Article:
The latest “ball buster” product from Simrad is the new Simrad Precision-9 electronic compass.
It has not gotten very much attention – maybe because Simrad is downplaying the most important part of the product – it outputs Heave data – at a sensible price point (about 40% less of what the cheapest other Heave Sensors cost)
[update 19/02: Seems like Heave data won’t be in the initial release and mention of it has been removed from Simrad’s Website (see source link bottom of page). Heave will become available with a later software according to the trusted writers at TheHullTruth]
So what is that Heave anyway? It is the motion you have on a boat when boat is moving and waves are moving your boat up and down. And why is that important? Well – when you are using your fish-finder – you are (often) trying to capture images of the landmass below the boat. When the boat is rolling and moving up and down – it will look like the ground below moves up and down as well. Your boat moved 1″ up – then fish-finder thinks there is 1″ more water between you and the land below. So in choppy water – the scan of the land underneath your boat – will look like a newly plowed field on your fish-finder – even if it is not.
But with Heave Data – you can TRY to minimize the impact of the boats movements with your fish-finder data. That means the heave data will help your fish-finder to know if your boat is moving up or down relative to the ground below – and then the advanced software in the fish-finder can compensate for boat movement. So no more newly plowed fields – just a nice straight(ish) bottom scan. But it does require the fishfinder display to be able to read and understand heave data to compensate.
Simrad Precision-9 specifications
From Simrad’s own Blurb: “The Precision-9 Compass supplies accurate heading and rate-of-turn information to Simrad autopilot, radar and navigation systems over an NMEA 2000® connection. With an internal array of solid-state sensors constantly measuring motion and orientation on nine axes, the Precision-9 also provides roll, pitch and heave data to compatible equipment. An easily adjustable mounting bracket and single-cable connection allow simple installation aboard any vessel, including up-mast mounting suitable for steel hulls”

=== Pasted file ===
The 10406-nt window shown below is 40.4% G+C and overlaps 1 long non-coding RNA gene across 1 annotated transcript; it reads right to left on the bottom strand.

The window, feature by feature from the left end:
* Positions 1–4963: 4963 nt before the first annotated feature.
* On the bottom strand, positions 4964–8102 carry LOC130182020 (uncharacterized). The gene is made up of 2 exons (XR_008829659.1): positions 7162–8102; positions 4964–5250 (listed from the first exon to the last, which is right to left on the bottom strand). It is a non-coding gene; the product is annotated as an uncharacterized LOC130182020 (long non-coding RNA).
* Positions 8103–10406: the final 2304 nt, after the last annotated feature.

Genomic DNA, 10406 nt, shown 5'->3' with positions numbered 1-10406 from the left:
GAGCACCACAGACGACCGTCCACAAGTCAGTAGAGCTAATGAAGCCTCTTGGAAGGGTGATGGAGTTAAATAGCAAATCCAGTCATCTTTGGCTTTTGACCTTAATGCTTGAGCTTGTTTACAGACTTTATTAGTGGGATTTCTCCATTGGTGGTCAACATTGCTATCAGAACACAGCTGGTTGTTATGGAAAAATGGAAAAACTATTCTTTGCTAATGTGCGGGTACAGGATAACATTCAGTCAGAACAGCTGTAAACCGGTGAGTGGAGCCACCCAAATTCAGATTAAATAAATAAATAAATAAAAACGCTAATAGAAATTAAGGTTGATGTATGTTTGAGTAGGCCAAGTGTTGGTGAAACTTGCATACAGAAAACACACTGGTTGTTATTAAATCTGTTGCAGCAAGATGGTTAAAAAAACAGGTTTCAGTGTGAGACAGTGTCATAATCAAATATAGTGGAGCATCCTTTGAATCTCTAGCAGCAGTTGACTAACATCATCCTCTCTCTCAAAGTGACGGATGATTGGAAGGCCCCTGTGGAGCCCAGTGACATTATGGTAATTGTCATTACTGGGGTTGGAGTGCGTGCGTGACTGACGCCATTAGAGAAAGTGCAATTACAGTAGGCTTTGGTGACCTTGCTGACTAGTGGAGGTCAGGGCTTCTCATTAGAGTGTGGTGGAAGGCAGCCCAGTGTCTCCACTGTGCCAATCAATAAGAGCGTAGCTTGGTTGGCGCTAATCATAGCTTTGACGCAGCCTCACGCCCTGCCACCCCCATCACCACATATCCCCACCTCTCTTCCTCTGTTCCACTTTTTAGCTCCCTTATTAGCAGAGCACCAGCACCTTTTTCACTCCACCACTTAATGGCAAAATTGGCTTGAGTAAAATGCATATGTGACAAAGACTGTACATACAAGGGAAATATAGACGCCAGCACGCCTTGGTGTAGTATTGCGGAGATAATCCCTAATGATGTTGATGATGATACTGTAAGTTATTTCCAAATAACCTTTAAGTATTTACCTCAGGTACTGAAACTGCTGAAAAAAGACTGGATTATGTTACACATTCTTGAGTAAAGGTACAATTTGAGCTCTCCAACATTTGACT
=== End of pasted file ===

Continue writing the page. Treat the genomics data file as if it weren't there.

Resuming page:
Hmm – heave data only mentioned in passing. I think it will also supply heave data to other companies fishfinders and other devices capable of receiving and processing heave data. But why downplay it so much?
Anyway – the Simrad Precision-9 connects via NMEA-2000(R) – and outputs ROT (Rate of Turn), Roll, Pitch and Heave. Accuracy is ±2° after calibration. It mounts like the “old” Airmar G2183 sensor – so with an adjustable base plate you can attach to bulkheads or up-mast. It is IPX7 waterproof as well so it can be installed externally.
It has a NMEA LEN of 1 (yes) – so it only uses 0.4 watt. That is very little power consumption even for an electronic compass. Airmar’s old H2183 uses twice that – and Maretron’s SSC300 uses 3 times the power of Simrad Precision-9.
It will of course be available in other Simrad related brands owned by Navico. So Lowrance and B&G will have the Precision-9 as well with their branding. Simrad has not announced any pricing – but Lowrance has – and Lowrance Precision-9 will cost $645.
If you do not already have a good GPS receiver then Simrad still sell’s the HS60 older generation GPS with Heave Sensor and compass for $1000. But it is a bit older tech.
But for people who already have a great GPS receiver – the Simrad Precision-9 looks like a real winner – and extra much so for sailboats due to the extremely low power consumption. We hope Simrad will send us one for review.